My issues with Firefox are more philosophical than technical. As it is a cross-platform app, its support for macOS & iOS features will never fully match those of Safari. (Which, to my shock, is a pretty damn good daily driver nowadays.) And while the Mozilla Foundation does excellent work highlighting privacy and security issues, that is severely undercut by the continued reliance on funding from Google to keep the development of Firefox going. That development, by the way, seems only partly focused on the browser — their pushing of other apps and services really bugs me!
I really love Firefox on the desktop. My primary reason is because of Containers. I have multiple things I like to keep siloed from each other, like app logins that just don’t work well in a shared environment. In Firefox (desktop) I can have sites redirect to different containers AKA environments and then work with them without dealing with logging out and in all the time.
I know other browsers have Profiles but they don’t work as well for me.
On iOS it’s a different story. Because of Apple’s lock-in they just don’t have the freedom to make it as good of a browser as macOS. On Android it’s so much better. So I put up with Safari on iOS. I have Firefox installed on iOS for history syncing (just in case and what not) but that’s about it.
I also have BookMacster installed on macOS so that it syncs bookmarks between Firefox and Safari. But those rarely change so not a huge issue there.
Like @kennonb above, for me the killer feature is containers. It means I can have open tabs for office and they don’t interfere between my voluntary organisation, work and personal accounts. Sure, a different browser could be used for each, but it also means that I can run it all at once in the same window but different tab and for different URL’s, it’ll open it for me with no intervention. And I’m also a BookMacster user.
However, a recent issue (and dealbreaker) is that the spell checker doesn’t work on Safety Culture website and that’s fundamental to my work now, so I use Edge for that. I can’t recall if the spell checker has given up ghost everywhere mind.
My biggest annoyance with Firefox (and it’s not huge, but it’s surprisingly annoying) is that there is no visual indication that a window is in private/incognito/whatever-it’s-called-for-this-browser mode. That’s my default browsing mode and in Firefox you can’t see at a glance (or easily determine at all) whether or not a new window is in that mode. Safari and Chrome make it obvious.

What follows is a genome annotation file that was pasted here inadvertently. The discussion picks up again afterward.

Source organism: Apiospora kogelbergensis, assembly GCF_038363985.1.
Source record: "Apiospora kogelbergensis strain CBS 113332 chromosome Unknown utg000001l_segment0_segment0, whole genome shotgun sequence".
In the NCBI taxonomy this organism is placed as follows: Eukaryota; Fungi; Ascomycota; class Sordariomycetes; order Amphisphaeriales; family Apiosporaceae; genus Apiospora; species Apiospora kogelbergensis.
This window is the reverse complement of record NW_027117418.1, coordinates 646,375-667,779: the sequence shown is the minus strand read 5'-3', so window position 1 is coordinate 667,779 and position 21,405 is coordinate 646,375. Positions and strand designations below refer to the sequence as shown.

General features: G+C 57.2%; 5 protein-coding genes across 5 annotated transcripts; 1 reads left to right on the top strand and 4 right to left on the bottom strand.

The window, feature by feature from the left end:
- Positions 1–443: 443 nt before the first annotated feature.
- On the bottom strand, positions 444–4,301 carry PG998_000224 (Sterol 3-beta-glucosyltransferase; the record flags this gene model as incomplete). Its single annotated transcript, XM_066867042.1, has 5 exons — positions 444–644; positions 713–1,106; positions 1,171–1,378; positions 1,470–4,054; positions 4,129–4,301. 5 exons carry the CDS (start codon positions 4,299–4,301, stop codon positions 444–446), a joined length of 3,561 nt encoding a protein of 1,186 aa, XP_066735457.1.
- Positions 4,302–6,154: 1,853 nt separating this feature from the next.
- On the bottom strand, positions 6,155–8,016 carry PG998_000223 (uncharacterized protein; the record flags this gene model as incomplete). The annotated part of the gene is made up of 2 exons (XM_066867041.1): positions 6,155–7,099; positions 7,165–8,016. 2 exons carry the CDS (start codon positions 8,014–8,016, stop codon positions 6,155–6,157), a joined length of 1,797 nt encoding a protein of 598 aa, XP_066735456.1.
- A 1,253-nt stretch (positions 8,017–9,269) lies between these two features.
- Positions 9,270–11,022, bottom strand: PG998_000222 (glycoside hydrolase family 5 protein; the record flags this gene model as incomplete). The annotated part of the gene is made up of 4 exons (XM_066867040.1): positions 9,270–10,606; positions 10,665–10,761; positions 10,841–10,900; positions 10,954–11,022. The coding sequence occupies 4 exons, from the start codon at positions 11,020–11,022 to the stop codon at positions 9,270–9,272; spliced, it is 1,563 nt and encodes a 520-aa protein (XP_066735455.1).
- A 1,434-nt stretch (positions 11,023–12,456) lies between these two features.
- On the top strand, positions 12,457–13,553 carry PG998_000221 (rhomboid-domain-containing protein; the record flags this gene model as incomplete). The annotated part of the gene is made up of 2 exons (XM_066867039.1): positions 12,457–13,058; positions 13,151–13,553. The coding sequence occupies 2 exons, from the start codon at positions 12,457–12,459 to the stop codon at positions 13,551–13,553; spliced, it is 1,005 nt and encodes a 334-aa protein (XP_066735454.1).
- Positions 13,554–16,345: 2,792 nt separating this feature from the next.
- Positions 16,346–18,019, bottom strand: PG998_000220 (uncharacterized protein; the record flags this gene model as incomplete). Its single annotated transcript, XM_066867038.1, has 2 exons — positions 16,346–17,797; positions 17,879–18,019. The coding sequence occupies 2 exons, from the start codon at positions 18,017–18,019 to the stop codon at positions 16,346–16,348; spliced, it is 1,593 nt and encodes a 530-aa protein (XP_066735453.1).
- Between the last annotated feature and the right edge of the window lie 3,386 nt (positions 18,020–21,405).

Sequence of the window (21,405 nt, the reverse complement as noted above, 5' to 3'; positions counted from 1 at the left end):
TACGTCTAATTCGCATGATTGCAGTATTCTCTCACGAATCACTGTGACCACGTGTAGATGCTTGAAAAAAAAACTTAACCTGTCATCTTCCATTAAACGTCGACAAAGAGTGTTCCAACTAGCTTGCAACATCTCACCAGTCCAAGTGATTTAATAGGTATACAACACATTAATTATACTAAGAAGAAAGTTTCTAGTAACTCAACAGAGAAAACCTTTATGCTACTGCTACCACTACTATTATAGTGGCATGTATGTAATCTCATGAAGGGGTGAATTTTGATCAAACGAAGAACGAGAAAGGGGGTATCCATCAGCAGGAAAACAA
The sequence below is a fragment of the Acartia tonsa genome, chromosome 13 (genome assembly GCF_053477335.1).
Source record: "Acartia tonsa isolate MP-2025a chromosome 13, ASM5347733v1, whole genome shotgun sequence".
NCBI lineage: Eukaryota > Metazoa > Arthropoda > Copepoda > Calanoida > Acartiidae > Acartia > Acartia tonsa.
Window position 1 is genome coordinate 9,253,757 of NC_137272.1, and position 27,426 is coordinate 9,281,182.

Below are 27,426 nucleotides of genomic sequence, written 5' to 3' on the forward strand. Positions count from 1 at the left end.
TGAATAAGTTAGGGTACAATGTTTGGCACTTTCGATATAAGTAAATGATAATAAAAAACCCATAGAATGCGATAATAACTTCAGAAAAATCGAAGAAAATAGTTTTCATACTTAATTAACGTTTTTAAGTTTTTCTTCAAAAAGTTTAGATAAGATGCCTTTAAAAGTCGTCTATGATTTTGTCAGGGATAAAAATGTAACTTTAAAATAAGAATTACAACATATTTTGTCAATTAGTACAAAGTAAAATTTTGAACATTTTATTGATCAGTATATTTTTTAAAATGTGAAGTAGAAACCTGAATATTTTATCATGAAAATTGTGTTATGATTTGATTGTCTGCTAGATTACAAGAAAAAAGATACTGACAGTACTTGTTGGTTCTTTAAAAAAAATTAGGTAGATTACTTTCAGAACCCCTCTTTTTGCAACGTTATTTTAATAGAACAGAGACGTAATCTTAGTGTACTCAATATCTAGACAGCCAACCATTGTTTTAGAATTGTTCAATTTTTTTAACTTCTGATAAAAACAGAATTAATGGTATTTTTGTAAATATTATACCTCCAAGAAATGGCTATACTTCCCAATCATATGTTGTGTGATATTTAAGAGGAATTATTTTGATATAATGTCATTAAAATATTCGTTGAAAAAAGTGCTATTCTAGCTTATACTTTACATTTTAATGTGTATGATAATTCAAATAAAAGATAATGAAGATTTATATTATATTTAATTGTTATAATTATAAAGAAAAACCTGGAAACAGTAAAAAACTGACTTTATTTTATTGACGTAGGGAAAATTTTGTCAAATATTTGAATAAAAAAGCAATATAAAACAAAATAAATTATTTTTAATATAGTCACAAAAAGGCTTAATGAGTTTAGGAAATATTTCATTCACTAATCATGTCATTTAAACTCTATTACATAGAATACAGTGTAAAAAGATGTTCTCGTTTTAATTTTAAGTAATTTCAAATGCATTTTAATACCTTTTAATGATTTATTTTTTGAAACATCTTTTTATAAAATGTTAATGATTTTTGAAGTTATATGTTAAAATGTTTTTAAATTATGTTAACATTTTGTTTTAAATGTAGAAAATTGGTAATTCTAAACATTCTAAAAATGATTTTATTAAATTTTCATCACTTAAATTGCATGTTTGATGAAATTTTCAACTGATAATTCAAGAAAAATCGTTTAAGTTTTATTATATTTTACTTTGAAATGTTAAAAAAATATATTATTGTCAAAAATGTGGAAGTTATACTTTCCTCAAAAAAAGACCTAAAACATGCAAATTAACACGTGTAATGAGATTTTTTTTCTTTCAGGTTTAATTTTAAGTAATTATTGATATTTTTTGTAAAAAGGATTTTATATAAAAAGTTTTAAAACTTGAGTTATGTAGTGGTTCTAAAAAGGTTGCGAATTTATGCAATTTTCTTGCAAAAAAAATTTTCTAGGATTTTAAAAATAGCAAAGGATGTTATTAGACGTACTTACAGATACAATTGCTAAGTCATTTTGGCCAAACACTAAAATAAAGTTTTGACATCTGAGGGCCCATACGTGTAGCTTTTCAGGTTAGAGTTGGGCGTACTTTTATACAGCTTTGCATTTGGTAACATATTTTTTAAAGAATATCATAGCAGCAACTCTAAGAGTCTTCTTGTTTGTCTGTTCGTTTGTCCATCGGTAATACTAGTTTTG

My annoyance with them is that when you use the default download option from Mozilla, they assign unique id’s to the download. I don’t have the link handy, but it was enough for me to go out of my way to download it from the repository and check hashes of the installers I downloaded. Not a good look for Mozilla…
I do really like firefox (especially the sandboxed tabs), and use it as much as I can, but can’t always due to the restrictions Apple places on 3rd party developers. I would if I could, but some things can only be done in safari. So unfortunately i’m forced to also use Safari every now and again
I think the big difference is that Apple isn’t wholly dependent on advertising revenue from the data. They at least make an attempt and have a privacy officer (czar?) that is involved in major decisions. But I certainly believe that paranoia is our friend…
Mozilla looking to track downloads vs installs is nothing really malicious, and the opt out is clear and removes all ID’s as well. Apple’s attempts to monopolise access to it’s users, and yes I am sure they are making a lot of money monetising our usage data, is not what I would call user privacy friendly. Why else would all Apple advertising and tracking options on macos and ios be defaulted to ‘on’?
Call me cynical, or paranoid, but I do not believe Apple is any better than others when it comes to having to please shareholders by monetising everything they can.